• A comprehensive, independent assessment of your laboratory practices, procedures, methods, equipment, documentation, and analyst competencies. Based on this review, provide a detailed plan to remediate and evaluate the effectiveness of your laboratory system. This assessment should include, but not be limited to:
o Your procedure for carrying out system suitability testing prior to analysis on your laboratory equipment
o Your procedure for method verification for current and new methods performed within your laboratory
o Your procedure for establishing responsibility for performing method verification between you and your clients
Repeat Observations at Facility
In a previous inspection, dated August 2-5, 2016, FDA cited similar CGMP observations. You proposed specific remediation for these observations in your response.
Repeated failures demonstrate that executive management oversight and control over the manufacture of drugs is inadequate.
CGMP Consultant Recommended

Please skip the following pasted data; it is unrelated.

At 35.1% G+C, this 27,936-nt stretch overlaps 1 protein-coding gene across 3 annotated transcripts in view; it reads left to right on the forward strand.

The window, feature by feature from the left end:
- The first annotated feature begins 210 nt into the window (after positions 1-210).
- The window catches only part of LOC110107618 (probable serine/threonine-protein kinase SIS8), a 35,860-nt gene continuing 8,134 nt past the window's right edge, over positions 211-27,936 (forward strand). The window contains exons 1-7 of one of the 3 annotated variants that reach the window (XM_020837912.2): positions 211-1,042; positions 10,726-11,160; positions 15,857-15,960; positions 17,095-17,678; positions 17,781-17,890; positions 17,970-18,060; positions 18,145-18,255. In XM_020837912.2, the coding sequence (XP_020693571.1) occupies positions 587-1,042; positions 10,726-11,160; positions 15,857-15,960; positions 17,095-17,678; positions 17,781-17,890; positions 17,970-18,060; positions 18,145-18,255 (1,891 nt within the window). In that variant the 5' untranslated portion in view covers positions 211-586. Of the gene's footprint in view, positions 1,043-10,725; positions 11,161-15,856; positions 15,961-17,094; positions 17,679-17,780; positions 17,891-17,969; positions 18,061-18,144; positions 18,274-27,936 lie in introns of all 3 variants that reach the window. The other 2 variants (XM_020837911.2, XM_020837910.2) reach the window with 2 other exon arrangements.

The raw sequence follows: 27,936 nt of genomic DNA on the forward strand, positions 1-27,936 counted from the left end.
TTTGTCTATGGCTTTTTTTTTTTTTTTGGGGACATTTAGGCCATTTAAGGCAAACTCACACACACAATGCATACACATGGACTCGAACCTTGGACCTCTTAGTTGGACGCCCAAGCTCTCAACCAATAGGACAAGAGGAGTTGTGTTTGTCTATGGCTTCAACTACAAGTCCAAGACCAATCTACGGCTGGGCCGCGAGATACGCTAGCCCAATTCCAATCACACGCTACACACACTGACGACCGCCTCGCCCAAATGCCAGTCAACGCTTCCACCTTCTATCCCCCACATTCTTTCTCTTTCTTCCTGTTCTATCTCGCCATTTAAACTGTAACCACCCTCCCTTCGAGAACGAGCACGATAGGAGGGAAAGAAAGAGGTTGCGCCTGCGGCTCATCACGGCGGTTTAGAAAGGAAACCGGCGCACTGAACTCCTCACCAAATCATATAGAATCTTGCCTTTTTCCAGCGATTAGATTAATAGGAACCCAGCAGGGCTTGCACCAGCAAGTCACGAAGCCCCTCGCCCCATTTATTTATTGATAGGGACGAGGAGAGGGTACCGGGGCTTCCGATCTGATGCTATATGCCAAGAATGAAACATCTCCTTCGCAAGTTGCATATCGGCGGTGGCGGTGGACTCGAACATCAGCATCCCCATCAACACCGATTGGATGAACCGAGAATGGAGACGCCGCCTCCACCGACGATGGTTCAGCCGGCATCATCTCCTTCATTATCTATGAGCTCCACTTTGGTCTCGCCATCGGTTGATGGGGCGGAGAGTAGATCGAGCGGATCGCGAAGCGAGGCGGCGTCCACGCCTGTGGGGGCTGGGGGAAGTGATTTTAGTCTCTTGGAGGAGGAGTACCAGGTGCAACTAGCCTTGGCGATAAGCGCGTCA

Based upon the nature of the violations and deviations we identified at your firm, we strongly recommend engaging a consultant qualified to evaluate your operations as set forth in 21 CFR 211.34 to assist your firm in meeting CGMP requirements.
Your use of a consultant does not relieve your firm’s obligation to comply with CGMP. Your firm’s executive management remains responsible for resolving all deficiencies and systemic flaws to ensure ongoing CGMP compliance.
Data Integrity Remediation
Your quality system does not adequately ensure the accuracy and integrity of data to support the safety, effectiveness, and quality of the drugs you manufacture. See FDA’s guidance document Data Integrity and Compliance With Drug CGMP for guidance on establishing and following CGMP compliant data integrity practices at https://www.fda.gov/media/119267/download.